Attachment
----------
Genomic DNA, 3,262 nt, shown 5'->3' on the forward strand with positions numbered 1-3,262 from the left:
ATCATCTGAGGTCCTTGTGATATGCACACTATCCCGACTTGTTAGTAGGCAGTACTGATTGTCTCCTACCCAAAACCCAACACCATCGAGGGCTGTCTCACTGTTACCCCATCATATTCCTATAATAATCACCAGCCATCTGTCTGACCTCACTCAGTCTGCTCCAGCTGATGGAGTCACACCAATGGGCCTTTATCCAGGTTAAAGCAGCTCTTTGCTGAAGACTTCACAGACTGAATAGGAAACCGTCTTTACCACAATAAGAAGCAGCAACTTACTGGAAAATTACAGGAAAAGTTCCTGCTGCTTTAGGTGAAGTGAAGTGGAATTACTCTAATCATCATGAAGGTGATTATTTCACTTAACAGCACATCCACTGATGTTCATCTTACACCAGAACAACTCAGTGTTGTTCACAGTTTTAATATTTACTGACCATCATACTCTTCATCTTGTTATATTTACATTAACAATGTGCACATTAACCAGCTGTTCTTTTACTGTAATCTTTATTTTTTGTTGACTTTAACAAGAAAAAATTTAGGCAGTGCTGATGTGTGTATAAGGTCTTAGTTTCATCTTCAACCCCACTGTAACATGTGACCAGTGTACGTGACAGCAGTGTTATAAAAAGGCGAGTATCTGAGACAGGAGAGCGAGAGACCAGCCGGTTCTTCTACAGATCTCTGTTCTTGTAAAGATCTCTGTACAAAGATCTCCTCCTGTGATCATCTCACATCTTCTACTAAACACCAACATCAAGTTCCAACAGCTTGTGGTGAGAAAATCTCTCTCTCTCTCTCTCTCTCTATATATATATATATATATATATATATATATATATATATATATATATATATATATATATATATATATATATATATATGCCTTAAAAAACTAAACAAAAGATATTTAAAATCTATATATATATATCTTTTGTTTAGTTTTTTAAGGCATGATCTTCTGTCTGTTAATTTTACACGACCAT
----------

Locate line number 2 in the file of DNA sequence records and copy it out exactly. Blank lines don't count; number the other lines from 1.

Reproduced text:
ATCATCTGAGGTCCTTGTGATATGCACACTATCCCGACTTGTTAGTAGGCAGTACTGATTGTCTCCTACCCAAAACCCAACACCATCGAGGGCTGTCTCACTGTTACCCCATCATATTCCTATAATAATCACCAGCCATCTGTCTGACCTCACTCAGTCTGCTCCAGCTGATGGAGTCACACCAATGGGCCTTTATCCAGGTTAAAGCAGCTCTTTGCTGAAGACTTCACAGACTGAATAGGAAACCGTCTTTACCACAATAAGAAGCAGCAACTTACTGGAAAATTACAGGAAAAGTTCCTGCTGCTTTAGGTGAAGTGAAGTGGAATTACTCTAATCATCATGAAGGTGATTATTTCACTTAACAGCACATCCACTGATGTTCATCTTACACCAGAACAACTCAGTGTTGTTCACAGTTTTAATATTTACTGACCATCATACTCTTCATCTTGTTATATTTACATTAACAATGTGCACATTAACCAGCTGTTCTTTTACTGTAATCTTTATTTTTTGTTGACTTTAACAAGAAAAAATTTAGGCAGTGCTGATGTGTGTATAAGGTCTTAGTTTCATCTTCAACCCCACTGTAACATGTGACCAGTGTACGTGACAGCAGTGTTATAAAAAGGCGAGTATCTGAGACAGGAGAGCGAGAGACCAGCCGGTTCTTCTACAGATCTCTGTTCTTGTAAAGATCTCTGTACAAAGATCTCCTCCTGTGATCATCTCACATCTTCTACTAAACACCAACATCAAGTTCCAACAGCTTGTGGTGAGAAAATCTCTCTCTCTCTCTCTCTCTCTATATATATATATATATATATATATATATATATATATATATATATATATATATATATATATATATATATATATATATGCCTTAAAAAACTAAACAAAAGATATTTAAAATCTATATATATATATCTTTTGTTTAGTTTTTTAAGGCATGATCTTCTGTCTGTTAATTTTACACGACCAT